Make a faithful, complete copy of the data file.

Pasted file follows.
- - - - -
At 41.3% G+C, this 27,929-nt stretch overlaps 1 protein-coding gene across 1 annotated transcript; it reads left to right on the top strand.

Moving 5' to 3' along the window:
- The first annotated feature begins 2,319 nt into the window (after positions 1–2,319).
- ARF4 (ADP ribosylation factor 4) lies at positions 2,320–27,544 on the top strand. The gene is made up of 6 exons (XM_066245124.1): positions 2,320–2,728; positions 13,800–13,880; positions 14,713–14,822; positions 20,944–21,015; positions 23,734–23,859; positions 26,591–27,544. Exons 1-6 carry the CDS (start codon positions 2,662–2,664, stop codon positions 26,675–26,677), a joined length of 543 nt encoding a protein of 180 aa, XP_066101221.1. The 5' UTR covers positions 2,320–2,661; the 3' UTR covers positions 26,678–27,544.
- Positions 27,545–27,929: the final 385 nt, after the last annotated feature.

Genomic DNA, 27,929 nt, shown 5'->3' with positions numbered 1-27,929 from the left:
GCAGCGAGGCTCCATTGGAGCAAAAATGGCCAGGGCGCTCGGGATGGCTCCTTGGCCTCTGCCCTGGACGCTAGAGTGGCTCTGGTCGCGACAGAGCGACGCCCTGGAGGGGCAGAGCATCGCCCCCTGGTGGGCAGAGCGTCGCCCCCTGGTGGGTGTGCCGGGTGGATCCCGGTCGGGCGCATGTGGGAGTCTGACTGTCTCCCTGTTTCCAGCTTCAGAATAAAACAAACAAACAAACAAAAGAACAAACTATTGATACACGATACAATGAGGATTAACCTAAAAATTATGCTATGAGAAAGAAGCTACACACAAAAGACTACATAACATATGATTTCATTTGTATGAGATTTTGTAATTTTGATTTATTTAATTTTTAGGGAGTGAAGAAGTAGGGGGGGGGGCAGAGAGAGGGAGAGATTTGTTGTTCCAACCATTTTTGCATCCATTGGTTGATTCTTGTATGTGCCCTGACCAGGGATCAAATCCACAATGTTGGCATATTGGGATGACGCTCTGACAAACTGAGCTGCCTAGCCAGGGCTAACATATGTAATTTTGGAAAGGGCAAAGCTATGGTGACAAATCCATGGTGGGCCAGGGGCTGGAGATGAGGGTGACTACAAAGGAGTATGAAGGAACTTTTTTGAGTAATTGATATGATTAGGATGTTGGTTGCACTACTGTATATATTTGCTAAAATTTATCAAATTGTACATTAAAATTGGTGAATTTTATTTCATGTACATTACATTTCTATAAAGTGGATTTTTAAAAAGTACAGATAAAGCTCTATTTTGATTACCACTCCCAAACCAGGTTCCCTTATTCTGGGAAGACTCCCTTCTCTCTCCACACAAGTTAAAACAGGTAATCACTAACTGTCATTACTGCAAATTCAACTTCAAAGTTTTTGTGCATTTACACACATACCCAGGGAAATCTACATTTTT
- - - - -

At 41.3% G+C, this 27,929-nt stretch overlaps 1 protein-coding gene across 1 annotated transcript; it reads left to right on the top strand.

Moving 5' to 3' along the window:
- The first annotated feature begins 2,319 nt into the window (after positions 1–2,319).
- ARF4 (ADP ribosylation factor 4) lies at positions 2,320–27,544 on the top strand. The gene is made up of 6 exons (XM_066245124.1): positions 2,320–2,728; positions 13,800–13,880; positions 14,713–14,822; positions 20,944–21,015; positions 23,734–23,859; positions 26,591–27,544. Exons 1-6 carry the CDS (start codon positions 2,662–2,664, stop codon positions 26,675–26,677), a joined length of 543 nt encoding a protein of 180 aa, XP_066101221.1. The 5' UTR covers positions 2,320–2,661; the 3' UTR covers positions 26,678–27,544.
- Positions 27,545–27,929: the final 385 nt, after the last annotated feature.

Genomic DNA, 27,929 nt, shown 5'->3' with positions numbered 1-27,929 from the left:
GCAGCGAGGCTCCATTGGAGCAAAAATGGCCAGGGCGCTCGGGATGGCTCCTTGGCCTCTGCCCTGGACGCTAGAGTGGCTCTGGTCGCGACAGAGCGACGCCCTGGAGGGGCAGAGCATCGCCCCCTGGTGGGCAGAGCGTCGCCCCCTGGTGGGTGTGCCGGGTGGATCCCGGTCGGGCGCATGTGGGAGTCTGACTGTCTCCCTGTTTCCAGCTTCAGAATAAAACAAACAAACAAACAAAAGAACAAACTATTGATACACGATACAATGAGGATTAACCTAAAAATTATGCTATGAGAAAGAAGCTACACACAAAAGACTACATAACATATGATTTCATTTGTATGAGATTTTGTAATTTTGATTTATTTAATTTTTAGGGAGTGAAGAAGTAGGGGGGGGGGCAGAGAGAGGGAGAGATTTGTTGTTCCAACCATTTTTGCATCCATTGGTTGATTCTTGTATGTGCCCTGACCAGGGATCAAATCCACAATGTTGGCATATTGGGATGACGCTCTGACAAACTGAGCTGCCTAGCCAGGGCTAACATATGTAATTTTGGAAAGGGCAAAGCTATGGTGACAAATCCATGGTGGGCCAGGGGCTGGAGATGAGGGTGACTACAAAGGAGTATGAAGGAACTTTTTTGAGTAATTGATATGATTAGGATGTTGGTTGCACTACTGTATATATTTGCTAAAATTTATCAAATTGTACATTAAAATTGGTGAATTTTATTTCATGTACATTACATTTCTATAAAGTGGATTTTTAAAAAGTACAGATAAAGCTCTATTTTGATTACCACTCCCAAACCAGGTTCCCTTATTCTGGGAAGACTCCCTTCTCTCTCCACACAAGTTAAAACAGGTAATCACTAACTGTCATTACTGCAAATTCAACTTCAAAGTTTTTGTGCATTTACACACATACCCAGGGAAATCTACATTTTT